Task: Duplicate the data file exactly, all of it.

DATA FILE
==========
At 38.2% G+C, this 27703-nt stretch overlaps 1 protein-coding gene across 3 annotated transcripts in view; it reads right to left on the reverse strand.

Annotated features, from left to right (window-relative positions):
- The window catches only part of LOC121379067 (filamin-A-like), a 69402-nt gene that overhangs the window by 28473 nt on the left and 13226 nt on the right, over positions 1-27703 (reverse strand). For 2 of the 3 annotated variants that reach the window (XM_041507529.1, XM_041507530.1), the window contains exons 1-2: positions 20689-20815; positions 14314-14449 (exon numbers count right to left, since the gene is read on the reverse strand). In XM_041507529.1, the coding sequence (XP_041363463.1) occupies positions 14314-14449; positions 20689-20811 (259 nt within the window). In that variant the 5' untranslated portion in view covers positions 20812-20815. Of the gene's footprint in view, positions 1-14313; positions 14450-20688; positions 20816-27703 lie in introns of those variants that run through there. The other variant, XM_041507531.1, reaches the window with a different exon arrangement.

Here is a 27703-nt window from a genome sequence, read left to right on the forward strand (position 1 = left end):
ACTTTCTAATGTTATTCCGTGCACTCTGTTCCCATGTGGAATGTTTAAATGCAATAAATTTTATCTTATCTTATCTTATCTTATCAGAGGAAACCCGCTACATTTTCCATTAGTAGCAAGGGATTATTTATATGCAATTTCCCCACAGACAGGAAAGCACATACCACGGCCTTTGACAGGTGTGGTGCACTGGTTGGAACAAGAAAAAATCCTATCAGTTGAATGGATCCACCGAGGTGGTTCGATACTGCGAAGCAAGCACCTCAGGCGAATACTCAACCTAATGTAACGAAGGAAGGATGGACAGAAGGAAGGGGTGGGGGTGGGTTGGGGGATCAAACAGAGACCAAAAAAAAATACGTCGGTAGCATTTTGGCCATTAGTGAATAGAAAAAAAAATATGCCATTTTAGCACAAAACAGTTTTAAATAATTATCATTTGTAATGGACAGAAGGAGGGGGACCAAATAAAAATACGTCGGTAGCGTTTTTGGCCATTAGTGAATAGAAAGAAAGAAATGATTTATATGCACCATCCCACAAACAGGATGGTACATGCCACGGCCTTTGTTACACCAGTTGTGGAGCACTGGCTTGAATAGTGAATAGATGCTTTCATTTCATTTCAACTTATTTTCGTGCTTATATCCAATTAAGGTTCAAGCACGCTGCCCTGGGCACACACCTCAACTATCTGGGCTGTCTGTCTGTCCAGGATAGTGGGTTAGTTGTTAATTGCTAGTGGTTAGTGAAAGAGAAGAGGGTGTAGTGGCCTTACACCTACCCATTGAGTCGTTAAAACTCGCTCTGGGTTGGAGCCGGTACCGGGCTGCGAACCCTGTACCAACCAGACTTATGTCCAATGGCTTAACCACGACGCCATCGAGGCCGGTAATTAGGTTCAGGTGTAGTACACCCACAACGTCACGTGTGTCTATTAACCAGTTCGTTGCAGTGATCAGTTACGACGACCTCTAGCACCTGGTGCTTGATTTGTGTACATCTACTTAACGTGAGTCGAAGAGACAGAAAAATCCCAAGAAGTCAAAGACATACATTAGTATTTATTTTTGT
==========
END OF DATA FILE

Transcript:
At 38.2% G+C, this 27703-nt stretch overlaps 1 protein-coding gene across 3 annotated transcripts in view; it reads right to left on the reverse strand.

Annotated features, from left to right (window-relative positions):
- The window catches only part of LOC121379067 (filamin-A-like), a 69402-nt gene that overhangs the window by 28473 nt on the left and 13226 nt on the right, over positions 1-27703 (reverse strand). For 2 of the 3 annotated variants that reach the window (XM_041507529.1, XM_041507530.1), the window contains exons 1-2: positions 20689-20815; positions 14314-14449 (exon numbers count right to left, since the gene is read on the reverse strand). In XM_041507529.1, the coding sequence (XP_041363463.1) occupies positions 14314-14449; positions 20689-20811 (259 nt within the window). In that variant the 5' untranslated portion in view covers positions 20812-20815. Of the gene's footprint in view, positions 1-14313; positions 14450-20688; positions 20816-27703 lie in introns of those variants that run through there. The other variant, XM_041507531.1, reaches the window with a different exon arrangement.

Here is a 27703-nt window from a genome sequence, read left to right on the forward strand (position 1 = left end):
ACTTTCTAATGTTATTCCGTGCACTCTGTTCCCATGTGGAATGTTTAAATGCAATAAATTTTATCTTATCTTATCTTATCTTATCAGAGGAAACCCGCTACATTTTCCATTAGTAGCAAGGGATTATTTATATGCAATTTCCCCACAGACAGGAAAGCACATACCACGGCCTTTGACAGGTGTGGTGCACTGGTTGGAACAAGAAAAAATCCTATCAGTTGAATGGATCCACCGAGGTGGTTCGATACTGCGAAGCAAGCACCTCAGGCGAATACTCAACCTAATGTAACGAAGGAAGGATGGACAGAAGGAAGGGGTGGGGGTGGGTTGGGGGATCAAACAGAGACCAAAAAAAAATACGTCGGTAGCATTTTGGCCATTAGTGAATAGAAAAAAAAATATGCCATTTTAGCACAAAACAGTTTTAAATAATTATCATTTGTAATGGACAGAAGGAGGGGGACCAAATAAAAATACGTCGGTAGCGTTTTTGGCCATTAGTGAATAGAAAGAAAGAAATGATTTATATGCACCATCCCACAAACAGGATGGTACATGCCACGGCCTTTGTTACACCAGTTGTGGAGCACTGGCTTGAATAGTGAATAGATGCTTTCATTTCATTTCAACTTATTTTCGTGCTTATATCCAATTAAGGTTCAAGCACGCTGCCCTGGGCACACACCTCAACTATCTGGGCTGTCTGTCTGTCCAGGATAGTGGGTTAGTTGTTAATTGCTAGTGGTTAGTGAAAGAGAAGAGGGTGTAGTGGCCTTACACCTACCCATTGAGTCGTTAAAACTCGCTCTGGGTTGGAGCCGGTACCGGGCTGCGAACCCTGTACCAACCAGACTTATGTCCAATGGCTTAACCACGACGCCATCGAGGCCGGTAATTAGGTTCAGGTGTAGTACACCCACAACGTCACGTGTGTCTATTAACCAGTTCGTTGCAGTGATCAGTTACGACGACCTCTAGCACCTGGTGCTTGATTTGTGTACATCTACTTAACGTGAGTCGAAGAGACAGAAAAATCCCAAGAAGTCAAAGACATACATTAGTATTTATTTTTGT